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December 11, 2018updated 06 Dec 2018 1:43pm

Financial passporting: why leasing is well prepared for departure

By Lorenzo Migliorato

Unlike most other financial services businesses, lessors are likely to be shielded from most Brexit-induced cross-border disruptions, thanks to the shape the sector has taken over the years. Lorenzo Migliorato takes a closer look.

Five months from the Brexit cut-off date, a possible deal around crossborder financial services remains one of the cruxes in negotiations. EEA passporting, which allows financial services firms to use their national licence to conduct business in any other member country, has made the fortunes of asset managers, insurers and investment bankers.

Companies in Europe and the UK are now spooked by the prospect of losing access to either market, and have been frantically lobbying to retain continuity of cross-Channel business.

But leasing firms? Not so much.

Asset finance, brokers and factoring providers whose parent entity hails from Europe would find themselves in a good position should UK regulators require branches be converted to subsidiaries, and apply for a UK licence.

A Leasing Life analysis of the Financial Conduct Authority (FCA) register found that virtually all foreign-owned lessors operating in the UK do so through an FCA-authorised subsidiary rather than relying on passporting. There are a few notable exceptions, both in the consumer and the commercial space.

Big asset finance names with EEA-authorised branches in the UK include Deutsche Factoring Bank, part of Deutsche Leasing; Crédit Agricole Leasing & Factoring (CALF); RCI Banque, which handles Renault’s retail deposit business; and ABN Amro’s newly established Asset Based Finance (ABF) division.

In emailed statements, CALF and Deutsche Factoring both say they do not run business lines in the UK, so loss of passporting would not affect them – Deutsche Leasing Group has a fully-licensed UK subsidiary.

Renault already relies on its RCI Financial Services subsidiary for vehicle financing, and a spokesperson said RCI Banque was in the process of obtaining a full UK banking licence in order to continue holding retail deposits.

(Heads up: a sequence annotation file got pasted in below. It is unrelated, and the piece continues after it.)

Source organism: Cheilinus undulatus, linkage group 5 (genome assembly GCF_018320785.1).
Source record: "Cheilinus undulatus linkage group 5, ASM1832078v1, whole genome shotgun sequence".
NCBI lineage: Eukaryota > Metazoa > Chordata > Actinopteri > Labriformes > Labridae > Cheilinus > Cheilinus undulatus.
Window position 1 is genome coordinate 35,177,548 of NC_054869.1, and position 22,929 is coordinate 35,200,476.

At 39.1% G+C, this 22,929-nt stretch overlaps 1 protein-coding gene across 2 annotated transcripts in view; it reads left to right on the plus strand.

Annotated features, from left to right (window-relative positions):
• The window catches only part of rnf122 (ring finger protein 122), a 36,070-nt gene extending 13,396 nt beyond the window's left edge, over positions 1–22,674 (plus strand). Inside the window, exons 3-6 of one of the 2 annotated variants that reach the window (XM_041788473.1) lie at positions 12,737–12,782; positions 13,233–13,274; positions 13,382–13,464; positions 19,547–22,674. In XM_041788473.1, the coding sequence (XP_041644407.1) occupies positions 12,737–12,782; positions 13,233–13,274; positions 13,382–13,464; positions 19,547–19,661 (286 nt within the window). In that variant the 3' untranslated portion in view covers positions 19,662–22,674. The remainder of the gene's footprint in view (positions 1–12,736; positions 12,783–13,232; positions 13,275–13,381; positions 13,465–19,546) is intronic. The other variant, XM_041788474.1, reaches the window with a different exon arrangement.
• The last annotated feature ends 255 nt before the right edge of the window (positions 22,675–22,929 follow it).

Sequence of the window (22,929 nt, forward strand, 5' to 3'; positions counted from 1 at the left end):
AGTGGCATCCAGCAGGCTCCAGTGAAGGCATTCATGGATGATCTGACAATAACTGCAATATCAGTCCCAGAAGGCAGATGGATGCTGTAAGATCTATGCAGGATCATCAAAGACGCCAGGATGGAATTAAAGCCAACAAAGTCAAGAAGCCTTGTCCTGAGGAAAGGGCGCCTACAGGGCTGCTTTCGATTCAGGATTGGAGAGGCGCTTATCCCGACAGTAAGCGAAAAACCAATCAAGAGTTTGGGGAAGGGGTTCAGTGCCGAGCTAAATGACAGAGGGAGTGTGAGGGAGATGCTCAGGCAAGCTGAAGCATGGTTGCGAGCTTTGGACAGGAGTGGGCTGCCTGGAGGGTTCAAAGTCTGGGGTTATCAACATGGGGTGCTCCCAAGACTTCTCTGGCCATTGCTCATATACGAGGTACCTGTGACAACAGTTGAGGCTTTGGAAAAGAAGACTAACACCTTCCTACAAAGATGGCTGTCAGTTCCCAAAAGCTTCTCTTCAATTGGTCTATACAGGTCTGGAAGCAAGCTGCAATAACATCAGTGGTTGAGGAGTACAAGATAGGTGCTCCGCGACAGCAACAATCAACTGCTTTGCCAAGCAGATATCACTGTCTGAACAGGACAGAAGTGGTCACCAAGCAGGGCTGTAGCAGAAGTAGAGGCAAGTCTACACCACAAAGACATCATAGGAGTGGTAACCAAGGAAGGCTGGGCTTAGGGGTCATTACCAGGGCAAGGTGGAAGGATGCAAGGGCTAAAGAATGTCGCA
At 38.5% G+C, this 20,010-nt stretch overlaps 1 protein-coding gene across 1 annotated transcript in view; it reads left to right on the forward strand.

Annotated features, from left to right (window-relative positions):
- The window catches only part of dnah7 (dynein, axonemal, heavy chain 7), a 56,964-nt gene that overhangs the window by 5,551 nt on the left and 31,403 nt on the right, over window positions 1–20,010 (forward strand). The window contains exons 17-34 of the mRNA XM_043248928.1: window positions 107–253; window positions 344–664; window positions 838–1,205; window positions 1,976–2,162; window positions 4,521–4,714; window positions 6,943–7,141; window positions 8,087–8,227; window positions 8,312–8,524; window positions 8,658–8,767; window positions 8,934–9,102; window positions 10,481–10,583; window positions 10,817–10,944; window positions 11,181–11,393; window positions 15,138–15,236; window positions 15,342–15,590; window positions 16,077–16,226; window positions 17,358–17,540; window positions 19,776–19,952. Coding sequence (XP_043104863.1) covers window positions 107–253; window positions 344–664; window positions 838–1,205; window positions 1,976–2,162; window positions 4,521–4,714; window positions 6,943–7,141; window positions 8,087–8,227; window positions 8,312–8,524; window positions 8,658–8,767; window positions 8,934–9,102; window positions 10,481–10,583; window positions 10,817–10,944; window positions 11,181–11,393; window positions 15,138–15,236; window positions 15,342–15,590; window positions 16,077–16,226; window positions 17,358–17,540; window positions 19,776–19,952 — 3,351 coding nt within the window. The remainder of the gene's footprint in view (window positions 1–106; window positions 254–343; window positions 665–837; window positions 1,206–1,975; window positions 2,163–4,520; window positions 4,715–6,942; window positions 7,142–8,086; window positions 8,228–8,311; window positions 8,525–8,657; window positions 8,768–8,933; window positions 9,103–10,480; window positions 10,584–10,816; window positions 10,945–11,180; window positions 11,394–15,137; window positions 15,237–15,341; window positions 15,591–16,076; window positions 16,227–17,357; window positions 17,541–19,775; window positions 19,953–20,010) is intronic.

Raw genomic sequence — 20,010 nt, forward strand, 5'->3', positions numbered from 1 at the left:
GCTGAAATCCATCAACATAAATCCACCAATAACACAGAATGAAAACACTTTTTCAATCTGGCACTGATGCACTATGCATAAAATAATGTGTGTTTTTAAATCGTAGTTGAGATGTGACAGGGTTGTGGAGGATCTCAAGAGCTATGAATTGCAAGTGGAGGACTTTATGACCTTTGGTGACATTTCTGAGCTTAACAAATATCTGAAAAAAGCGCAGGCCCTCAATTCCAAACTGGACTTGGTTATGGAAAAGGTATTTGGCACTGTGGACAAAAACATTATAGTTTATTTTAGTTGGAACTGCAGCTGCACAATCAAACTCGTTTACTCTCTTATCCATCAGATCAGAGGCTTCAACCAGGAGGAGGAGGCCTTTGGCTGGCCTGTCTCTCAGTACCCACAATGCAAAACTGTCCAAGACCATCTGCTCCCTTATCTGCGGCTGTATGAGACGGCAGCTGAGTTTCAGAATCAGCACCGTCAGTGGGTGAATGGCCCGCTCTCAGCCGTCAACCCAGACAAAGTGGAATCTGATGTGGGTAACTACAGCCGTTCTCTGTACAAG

ABN Amro – which previously had multiple asset finance subsidiaries but dissolved them following the consolidation under Netherlands-registered ABF – did not answer to a request for comment by the time of going to press.

But beyond sporadic cases, most foreign-owned lessors are likely to be able to continue operating without interruption, thanks to measures put into place throughout the decades. “To some extent, some of the organisations have been operating in the UK since passporting came into being” in the early 1990s, says George Tonks, partner at Invigors EMEA.

“If you go back to before that, why would you do anything other than set up a separate company?”

He adds that for extra-EEA companies that wanted to set up a pan-European leasing base, passporting business would have been conducted from an Irish subsidiary:

Ireland’s authorisation regime is among the more stringent in Europe, so a company with an Irish banking licence would be guaranteed to meet most other countries’ requirements for doing banking business.

A more tangible effect could be felt on the procurement cost of assets to be leased, as border tariffs on goods make them more expensive and the extra cost is consequently shifted on to lessees. “I think there are two sides to that,” says Tonks.

“The first is the cost implication for the goods, which as far as any asset finance company is concerned, is a cost that would be passed on to the customer.”

The second question mark revolves around getting assets into the country on a timely basis. “A lot of [assets] are really built to order,” says Tonks, meaning it would not be feasible to stock up to the extent required prior to the Brexit cut-off.

Still, these are problems that any industry built around the provision of goods will have to deal with – hardly leasing-specific issues. In that context, over the years lessors seem to have built their corporate structures as close to their markets as possible, true to their “real economy” ethos.

That is likely to leave them with few regulatory headaches around Brexit. “I don’t think anyone is in the position where it is only hitting them now, six months away,” says Tonks. “People had plenty of time to think about and take action – in the same way, I’m sure, all the big UK banks are looking at how they set up their banking operations throughout the EU.”

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